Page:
Rotund the first, part 1, a brief, riled-up soliloquy about life in Puerto Rico.

Rotund the first, part 2, a visit to Ponce’s most aromatic, amiable corner, Café Mayor, plus Rotund’s first roundup of art shows, including a disgusted look at Pedro Vélez’s shameful “Godfuck.”

Rotund’s second outing, the beginning, in which we reconsider Pedro’s show, study some dubious goings-on in the San Juan art world, and get a haircut.

The second go-round, part 2: the haircut continues, there’s a regrettable moment with fruit, and we drop by the fresh San Juan art-o-rama, =DESTO, to chat and chew.

Tercer episodio, parte una covers, if not the waterfront, at least that peculiarly Nuyorican- Borinquen ponderfest, “The (S) Files,” at Museo de Arte de Puerto Rico and visits scenic Caguas to take a gander at one of the new kids on the art block, ÁREA.

El tercero, parte dos takes a wild ride on the Tren Urbano.

Number 4, part 1 gets the unexpected: some mail. In part 2, we hit the road for points south, with stops at the Frade Museum, El Cuñao, King’s Cream, and Museo de la Historia de Ponce.

Chapter 5, verse 1 weighs Puerto Rico’s travails against Miami’s prosperity and scratches its head. Why does Fred Snitzer say the things he says?

Chapter 5, second verse: more art shows and the artists that make them, including the evergreen Antonio Martorell and a stealthy group at the neighborhood powder-house.

Chapter 6, part 1 and part 2 offer blow-by-blow coverage of Puerto Rico’s first-ever art fair, CIRCA 2006, and the whole world asks, “What’s it all about, Rotund?”

Número siete takes the slow train to Hato Rey and Galerías Prindari, where it meets the friendly natives.

Chapter 8 knocks on the door to the Berezdivin collection, hoping to get in, and then muses disapprovingly about Museo de Arte de Puerto Rico.

Not to be missed, of course: Booty Bundt, the cake that says it all, and BUY THIS NOW! an exclusive offer to be a part of this toney enterprize.


The following links suggest possibilities for the future of art in Puerto Rico and the conversations that might ensue. Here you will find, in no particular order, cyber- connections to the Miami art world, a rather haphazard look at the island scene, and a couple of art magazines with international scope.

The Next Few Hours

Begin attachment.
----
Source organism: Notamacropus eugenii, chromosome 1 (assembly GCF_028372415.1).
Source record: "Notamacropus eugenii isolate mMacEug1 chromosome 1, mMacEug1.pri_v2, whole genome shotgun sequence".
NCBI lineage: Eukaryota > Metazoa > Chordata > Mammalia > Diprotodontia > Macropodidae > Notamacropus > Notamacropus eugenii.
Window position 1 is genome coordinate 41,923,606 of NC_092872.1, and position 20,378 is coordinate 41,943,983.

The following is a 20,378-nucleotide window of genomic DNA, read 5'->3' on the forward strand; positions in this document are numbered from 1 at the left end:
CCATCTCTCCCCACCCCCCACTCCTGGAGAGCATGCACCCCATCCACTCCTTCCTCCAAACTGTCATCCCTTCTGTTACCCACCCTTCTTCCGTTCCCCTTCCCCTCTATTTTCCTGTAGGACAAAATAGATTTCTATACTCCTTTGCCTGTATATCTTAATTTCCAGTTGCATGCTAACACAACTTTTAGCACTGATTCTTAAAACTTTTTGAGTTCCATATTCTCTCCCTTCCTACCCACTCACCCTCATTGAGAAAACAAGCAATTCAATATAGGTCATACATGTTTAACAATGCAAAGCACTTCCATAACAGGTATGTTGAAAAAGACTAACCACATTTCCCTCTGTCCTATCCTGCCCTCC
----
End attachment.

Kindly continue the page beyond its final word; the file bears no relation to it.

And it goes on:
Critical Miami
Miami Art Central
Locust Projects
Centro Cultural Español
Edge Zones
Brook Dorsch Gallery
Kevin Bruk Gallery
Bernice Steinbaum Gallery
Fredric Snitzer Gallery
Ambrosino Gallery
Leonard Tachmes Gallery
Miami Art Exchange
Worm-Hole Laboratory
Museo de la Historia de Ponce
Museo Pío López Martínez
(The Frade Museum)
Museo de Arte de Ponce
Museo de Arte de Puerto Rico
Museo de Arte Contemporaneo
Museo de la UPR
Los Balcones de San Juan
La Casa del Arte
Programa de Artes Plástics del ICP
CIRCA Puerto Rico
Art Nexus Magazine

Rotund World covers Miami, la Isla, and the world.

The magazine is designed and written by Joel Weinstein, in collaboration with unnamed others. The commentary, inspired by real events, is of a satirical nature and is not to be believed.

Photos, unless otherwise credited, are by none other than J Weinstein.

Contact Rotund World at this address.

Axis: Bold as Love

Step outside anywhere on the island these days, and you instantly know why they call August the dog days. You just want to lower your ragged tail, wander over to that abandoned Chevy van beside the road, and flop down with your buddies in the dust.

But to our surprise and immense satisfaction, the San Juan art scene is likewise caliente, picante, sabrosa. You could even say it’s echando humo, but then you’d mark yourself as a hapless, decades out-of-it heavy metal dork, for sure. Anyway, the surprise is that all of the smart people—the ones wise in plata, at any rate—are supposed to abandon the island while summer bears down, and no gallery or artists’ collective with an iota of sense will mount an exhibition of any weight until the sweltering’s over. October, at least.

Well, this August—who knows why?—has proved to be a convergence of some moment. First of all, Chicago poseur-provocateur Dzine brought his psychedelic-cum-“big fucking gorgeous paintings” show to town—the “big fucking etcetera” being more or less the words of the artist himself—and it’s a wowser any way you look at it. A sizable, beautifully assembled sampler of capital A Art beadwork, Dzine-style, at Museo de Arte de Puerto Rico. Both the artist’s twisted desire to be the odious Jeff Koons in front of an adoring audience and his sure, graffiti-trained hand merit an in-depth consideration in these pages, and we promise to look into it.